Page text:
By weaving the Ghanaian culture into the education system, the whole culture would be diagnosed from scratch, and both the positive and the negative aspects would be critically looked into for reforms, and, eventually, embedded into larger national development planning. One inhibiting aspect – Big Man syndrome – that stifles the youth’s creativity, as Opoku argues, would be refined. “If we are going to always “copy” from the western world then we will loose our identity as Ghanaian.” The identity crisis comes in the form of loose of confidence in one’s self or culture that translates into thinking that the Ghanaian’s culture is worthless and not mattered in policy planning.
While Opoku’s case of inadequate public education curriculum underscores weaknesses in critical Ghanaian public thinking, Isaac Owusu-Mensah, of the Konrad Adenauer Stiftung, further gives the insight that “development cannot be achieved in circumstances where the cultures of the people are steadily abandoned in favour of foreign cultures…The absence of cultural relevance and the need for cultural adaptation of external input into the country’s development planning constitute a major obstacle to development planning and implementation.”
Whether Opoku or Owusu-Mensah, the entire national planning inadequacies that have occurred because of Ghanaian public intellectuals inability to skillfully campaign and integrate Ghanaian cultural values into national policy planning, as the Chinese and the Japanese have done over the past 60-plus years, reminds me of the American network CBS (Columbia Broadcasting System) drama NUMB3RS, where a Federal Bureau of Investigation (FBI) agent recruits his mathematical-genius brother to help the FBI crack a wide-range of demanding crimes in Los Angeles. “The two brothers take on the most confounding criminal cases from a very distinctive perspective. Inspired by actual events, the series depicts how the confluence of police work and mathematics provides unexpected revelations and answers to the most perplexing criminal questions.”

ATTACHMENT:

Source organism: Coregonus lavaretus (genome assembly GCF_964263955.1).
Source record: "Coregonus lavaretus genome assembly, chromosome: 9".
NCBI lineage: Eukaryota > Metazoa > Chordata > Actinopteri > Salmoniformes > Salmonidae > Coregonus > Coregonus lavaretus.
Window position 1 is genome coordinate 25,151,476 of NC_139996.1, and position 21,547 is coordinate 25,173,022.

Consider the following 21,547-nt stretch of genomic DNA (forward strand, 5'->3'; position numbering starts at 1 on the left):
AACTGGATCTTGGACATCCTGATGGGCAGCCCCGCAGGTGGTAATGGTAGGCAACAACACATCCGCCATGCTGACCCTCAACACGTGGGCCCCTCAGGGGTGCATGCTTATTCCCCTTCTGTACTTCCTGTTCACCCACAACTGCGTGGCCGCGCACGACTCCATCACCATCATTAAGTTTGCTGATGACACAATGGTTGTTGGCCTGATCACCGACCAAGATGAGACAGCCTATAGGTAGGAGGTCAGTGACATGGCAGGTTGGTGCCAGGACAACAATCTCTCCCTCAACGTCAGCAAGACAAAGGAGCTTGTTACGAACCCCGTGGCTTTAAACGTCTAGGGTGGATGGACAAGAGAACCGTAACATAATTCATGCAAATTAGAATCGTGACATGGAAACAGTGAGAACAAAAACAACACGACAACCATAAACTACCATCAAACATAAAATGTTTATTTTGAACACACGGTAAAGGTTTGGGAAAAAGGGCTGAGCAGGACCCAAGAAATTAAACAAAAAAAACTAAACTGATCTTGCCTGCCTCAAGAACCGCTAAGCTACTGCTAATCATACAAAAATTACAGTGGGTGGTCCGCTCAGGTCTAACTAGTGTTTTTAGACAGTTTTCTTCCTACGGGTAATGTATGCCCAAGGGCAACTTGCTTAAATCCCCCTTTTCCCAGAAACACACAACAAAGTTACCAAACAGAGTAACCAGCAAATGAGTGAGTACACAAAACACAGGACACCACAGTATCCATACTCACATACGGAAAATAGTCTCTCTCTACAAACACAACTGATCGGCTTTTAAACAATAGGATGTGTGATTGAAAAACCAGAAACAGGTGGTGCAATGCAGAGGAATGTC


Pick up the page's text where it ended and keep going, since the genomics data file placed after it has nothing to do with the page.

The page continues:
For Ghanaian policy-makers and public intellectuals, the import from NUMB3RS is that the most distinctive viewpoint of taking on Ghana’s development challenges should naturally and psychologically be from their culture, where pretty much of their development challenges emanate from. When a school in the Upper East region rejected Zoyen Teiva as being a witch and later died from community terrorization it revealed the unrealistic and near unGhanaian national planning policies that do not fully tell the undercurrents spiraling from within the Ghanaian culture.
Still, how Ghanaian elites, civil servants, the House of Chiefs, journalists, universities, civil society and public intellectuals - all adequately grounded in the nitty-gritty of Ghanaian culture and history - could appropriate their culture to take on the most puzzling progress challenges of their nation-state and propel innovative policy planning regime that is brewed from within Ghanaians cultural values as the soul of the development process is yet to be seen.
The test, in the long haul, as Opoku and Owusu-Mensah argue, is how the convergence of the Ghanaian culture and the global neo-liberal values would provide unexpected disclosures and answers to the most perplexing progress questions confronting Ghana.